Supermarket chains, more often than not, dominate our lives and find a part of common, everyday discussion. They stand at an intersection of convenience and every-day shopping. Do they not? Whether it’s a young working couple, a nuclear family, a college-goer or an entrepreneur always on the run, there’s always something essential perhaps inextricably tied to the supermarket. It many ways, it is our mega convenient store out there.
To most of us, it’s our trusted go-to choice; in the sense that most things that one is not able to figure out elsewhere are, more often than not, sought at the convenient store. The same can be said about Tesco. It’s quintessentially British.
It’s quintessentially convenience. Few companies have enabled England to dominate the discussion or have catapulted the country known for marvelous engineering and literary exploits, to the sphere of retail business the way Tesco has.
In fact, it won’t even be an irrational submission to suggest that so reliant are the English on this ever-bankable brand that one can’t imagine life today without a Tesco being in the nearabout whether in Yorkshire, Sussex, Central London or elsewhere.
Buoyed by an incredible following backed by the growth in the local British market, Tesco went on an impressive expansion plan in Asia. It was spurred by the hope and ambition that the businesses, particularly in Malaysia and Thailand, would go on to thrive and become valuable contributors to the global growth.
But alas, not everything always falls into a plan, does it? How can it ever in this age marked by rabid unpredictability where sluggish growth is akin to a constant door-knocker on a quiet morning?
And here is the biggest development from Tesco from Asia’s standpoint. It turns out that Tesco is on its course to withdrawing from Asia, where the dominant markets stemmed from businesses in Malaysia and Thailand. The Thai and Malaysian operations, therefore, it has been confirmed are going to shut down.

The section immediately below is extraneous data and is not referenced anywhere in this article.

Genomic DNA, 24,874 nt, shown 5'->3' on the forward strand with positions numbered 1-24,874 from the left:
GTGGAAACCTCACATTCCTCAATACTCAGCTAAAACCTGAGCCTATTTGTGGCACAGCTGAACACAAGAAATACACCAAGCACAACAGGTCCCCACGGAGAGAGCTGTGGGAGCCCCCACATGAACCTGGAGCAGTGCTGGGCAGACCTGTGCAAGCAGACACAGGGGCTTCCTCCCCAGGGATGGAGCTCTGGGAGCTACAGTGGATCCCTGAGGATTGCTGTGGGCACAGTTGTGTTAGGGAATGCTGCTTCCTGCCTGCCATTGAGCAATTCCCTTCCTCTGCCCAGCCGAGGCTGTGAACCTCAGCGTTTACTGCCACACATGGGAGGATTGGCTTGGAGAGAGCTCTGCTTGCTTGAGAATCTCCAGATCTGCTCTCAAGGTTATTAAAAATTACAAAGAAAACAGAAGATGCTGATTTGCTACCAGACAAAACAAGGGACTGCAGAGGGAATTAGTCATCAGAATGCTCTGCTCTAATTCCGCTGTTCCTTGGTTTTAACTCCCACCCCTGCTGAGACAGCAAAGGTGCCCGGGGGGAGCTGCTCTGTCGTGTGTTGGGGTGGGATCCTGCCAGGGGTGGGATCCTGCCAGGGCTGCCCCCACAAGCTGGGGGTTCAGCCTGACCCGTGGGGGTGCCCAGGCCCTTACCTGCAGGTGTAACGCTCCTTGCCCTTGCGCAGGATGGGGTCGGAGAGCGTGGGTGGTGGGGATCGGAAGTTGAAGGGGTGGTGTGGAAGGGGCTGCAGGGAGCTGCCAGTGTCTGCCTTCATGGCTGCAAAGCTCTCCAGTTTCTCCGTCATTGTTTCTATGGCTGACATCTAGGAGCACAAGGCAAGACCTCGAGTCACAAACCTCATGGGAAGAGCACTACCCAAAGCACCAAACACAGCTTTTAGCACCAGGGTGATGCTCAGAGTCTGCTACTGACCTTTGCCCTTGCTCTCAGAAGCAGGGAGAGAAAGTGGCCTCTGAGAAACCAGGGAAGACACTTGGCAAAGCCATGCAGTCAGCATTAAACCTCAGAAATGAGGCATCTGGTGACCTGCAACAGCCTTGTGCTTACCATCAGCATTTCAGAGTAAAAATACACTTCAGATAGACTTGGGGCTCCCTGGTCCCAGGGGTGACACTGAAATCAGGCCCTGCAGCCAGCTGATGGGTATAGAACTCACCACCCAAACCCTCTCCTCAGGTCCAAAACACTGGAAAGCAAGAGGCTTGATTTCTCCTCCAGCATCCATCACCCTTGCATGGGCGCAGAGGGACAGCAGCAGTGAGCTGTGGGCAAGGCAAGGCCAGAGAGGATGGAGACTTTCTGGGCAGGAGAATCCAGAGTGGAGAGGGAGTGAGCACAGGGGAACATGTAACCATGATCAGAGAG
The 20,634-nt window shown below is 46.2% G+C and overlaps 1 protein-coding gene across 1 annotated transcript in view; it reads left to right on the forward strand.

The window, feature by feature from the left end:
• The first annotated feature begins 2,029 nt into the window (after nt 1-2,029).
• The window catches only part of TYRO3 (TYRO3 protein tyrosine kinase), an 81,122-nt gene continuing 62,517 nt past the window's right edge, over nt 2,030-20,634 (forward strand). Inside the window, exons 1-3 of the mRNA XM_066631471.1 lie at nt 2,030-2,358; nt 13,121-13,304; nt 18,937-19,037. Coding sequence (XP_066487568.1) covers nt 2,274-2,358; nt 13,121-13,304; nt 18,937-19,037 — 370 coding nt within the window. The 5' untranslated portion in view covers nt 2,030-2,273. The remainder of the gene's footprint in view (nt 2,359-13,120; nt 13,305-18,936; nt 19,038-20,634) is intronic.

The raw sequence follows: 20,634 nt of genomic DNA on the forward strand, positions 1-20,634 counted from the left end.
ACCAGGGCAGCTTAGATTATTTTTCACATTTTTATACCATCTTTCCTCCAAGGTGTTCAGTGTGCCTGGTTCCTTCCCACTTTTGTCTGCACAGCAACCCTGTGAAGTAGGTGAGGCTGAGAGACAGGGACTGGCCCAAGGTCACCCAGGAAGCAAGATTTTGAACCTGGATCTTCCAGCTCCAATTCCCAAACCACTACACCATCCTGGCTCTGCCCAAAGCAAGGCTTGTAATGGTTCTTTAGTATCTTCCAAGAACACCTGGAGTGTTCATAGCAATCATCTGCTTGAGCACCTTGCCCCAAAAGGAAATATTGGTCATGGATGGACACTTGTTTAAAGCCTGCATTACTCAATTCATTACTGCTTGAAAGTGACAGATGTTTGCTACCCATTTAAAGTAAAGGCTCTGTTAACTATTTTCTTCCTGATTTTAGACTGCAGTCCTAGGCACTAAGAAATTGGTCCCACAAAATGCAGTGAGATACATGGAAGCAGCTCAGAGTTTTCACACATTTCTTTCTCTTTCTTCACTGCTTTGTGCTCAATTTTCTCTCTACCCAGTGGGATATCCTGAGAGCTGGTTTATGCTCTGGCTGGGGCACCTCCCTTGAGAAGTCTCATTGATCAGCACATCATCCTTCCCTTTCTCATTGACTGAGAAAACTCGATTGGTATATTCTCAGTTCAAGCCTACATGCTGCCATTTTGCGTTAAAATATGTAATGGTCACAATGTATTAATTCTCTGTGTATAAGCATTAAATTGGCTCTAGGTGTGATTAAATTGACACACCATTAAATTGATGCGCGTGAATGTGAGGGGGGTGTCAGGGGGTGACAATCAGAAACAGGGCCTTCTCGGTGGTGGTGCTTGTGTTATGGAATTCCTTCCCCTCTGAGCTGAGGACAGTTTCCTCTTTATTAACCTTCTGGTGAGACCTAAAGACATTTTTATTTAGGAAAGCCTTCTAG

The firm is now considering selling the operations in these formerly important markets.
Reuters, in its capturing of the important report, on the development covered the scope of the current scope of the operations. It shared the Company statement:
“Tesco confirms that, following inbound interest, it has commenced a review of the strategic options for its businesses in Thailand and Malaysia, including an evaluation of a possible sale of these businesses,” it said in a statement on Sunday.
Furthermore, it was also told that, “No decisions concerning the future of Tesco Thailand or Malaysia have been taken and there can be no assurance that any transaction will be concluded.”
That being said, the falling stock prices also indicate the current market activity for the famous British retail giant.
Tesco trades from 1,967 stores in Thailand and 74 in Malaysia. In the six months to Aug. 24 the businesses together generated sales of 2.6 billion pounds ($3.3 billion), up 1% at constant exchange rates, and operating profit of 171 million pounds, up 42.3%.
What should come as a bit of a setback for the famous brand in the realm of retailing is the fact that it wasn’t too long ago that it had been considering an expansion in the Thai market, citing an opportunity for as many as 750 new convenience stores on a medium-term expansion plan.
That told, if the widely-known British retailer does quit the two Asian markets, then it’s overseas operations will stem from Ireland- where it is already present- along with the loss-making stores that are already operating in the European regions of Slovakia, Czech Republic, Slovakia, and Poland.